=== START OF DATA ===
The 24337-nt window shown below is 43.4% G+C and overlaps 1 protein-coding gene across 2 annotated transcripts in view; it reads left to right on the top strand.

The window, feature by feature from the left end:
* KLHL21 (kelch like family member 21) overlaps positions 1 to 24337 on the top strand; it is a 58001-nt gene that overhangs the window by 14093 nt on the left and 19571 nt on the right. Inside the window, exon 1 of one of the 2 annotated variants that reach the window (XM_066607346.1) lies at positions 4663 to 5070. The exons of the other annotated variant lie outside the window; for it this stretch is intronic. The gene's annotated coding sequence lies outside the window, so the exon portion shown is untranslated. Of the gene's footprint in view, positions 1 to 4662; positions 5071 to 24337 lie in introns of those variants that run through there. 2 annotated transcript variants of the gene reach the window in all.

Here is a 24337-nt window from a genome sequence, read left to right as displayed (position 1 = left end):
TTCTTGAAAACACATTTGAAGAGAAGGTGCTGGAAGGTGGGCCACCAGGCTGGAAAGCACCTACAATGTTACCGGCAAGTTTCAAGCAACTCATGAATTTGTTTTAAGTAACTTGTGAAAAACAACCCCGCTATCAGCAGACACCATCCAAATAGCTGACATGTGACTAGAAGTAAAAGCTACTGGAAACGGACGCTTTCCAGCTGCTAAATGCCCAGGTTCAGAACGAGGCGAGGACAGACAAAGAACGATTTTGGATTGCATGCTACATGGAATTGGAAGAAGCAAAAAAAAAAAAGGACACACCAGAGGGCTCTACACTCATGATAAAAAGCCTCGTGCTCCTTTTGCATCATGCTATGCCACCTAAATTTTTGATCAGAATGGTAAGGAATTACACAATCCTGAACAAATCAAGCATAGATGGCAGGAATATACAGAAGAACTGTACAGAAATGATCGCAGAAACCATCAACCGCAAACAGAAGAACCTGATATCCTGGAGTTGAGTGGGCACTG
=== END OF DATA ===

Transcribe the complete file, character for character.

The 24337-nt window shown below is 43.4% G+C and overlaps 1 protein-coding gene across 2 annotated transcripts in view; it reads left to right on the top strand.

The window, feature by feature from the left end:
* KLHL21 (kelch like family member 21) overlaps positions 1 to 24337 on the top strand; it is a 58001-nt gene that overhangs the window by 14093 nt on the left and 19571 nt on the right. Inside the window, exon 1 of one of the 2 annotated variants that reach the window (XM_066607346.1) lies at positions 4663 to 5070. The exons of the other annotated variant lie outside the window; for it this stretch is intronic. The gene's annotated coding sequence lies outside the window, so the exon portion shown is untranslated. Of the gene's footprint in view, positions 1 to 4662; positions 5071 to 24337 lie in introns of those variants that run through there. 2 annotated transcript variants of the gene reach the window in all.

Here is a 24337-nt window from a genome sequence, read left to right as displayed (position 1 = left end):
TTCTTGAAAACACATTTGAAGAGAAGGTGCTGGAAGGTGGGCCACCAGGCTGGAAAGCACCTACAATGTTACCGGCAAGTTTCAAGCAACTCATGAATTTGTTTTAAGTAACTTGTGAAAAACAACCCCGCTATCAGCAGACACCATCCAAATAGCTGACATGTGACTAGAAGTAAAAGCTACTGGAAACGGACGCTTTCCAGCTGCTAAATGCCCAGGTTCAGAACGAGGCGAGGACAGACAAAGAACGATTTTGGATTGCATGCTACATGGAATTGGAAGAAGCAAAAAAAAAAAAGGACACACCAGAGGGCTCTACACTCATGATAAAAAGCCTCGTGCTCCTTTTGCATCATGCTATGCCACCTAAATTTTTGATCAGAATGGTAAGGAATTACACAATCCTGAACAAATCAAGCATAGATGGCAGGAATATACAGAAGAACTGTACAGAAATGATCGCAGAAACCATCAACCGCAAACAGAAGAACCTGATATCCTGGAGTTGAGTGGGCACTG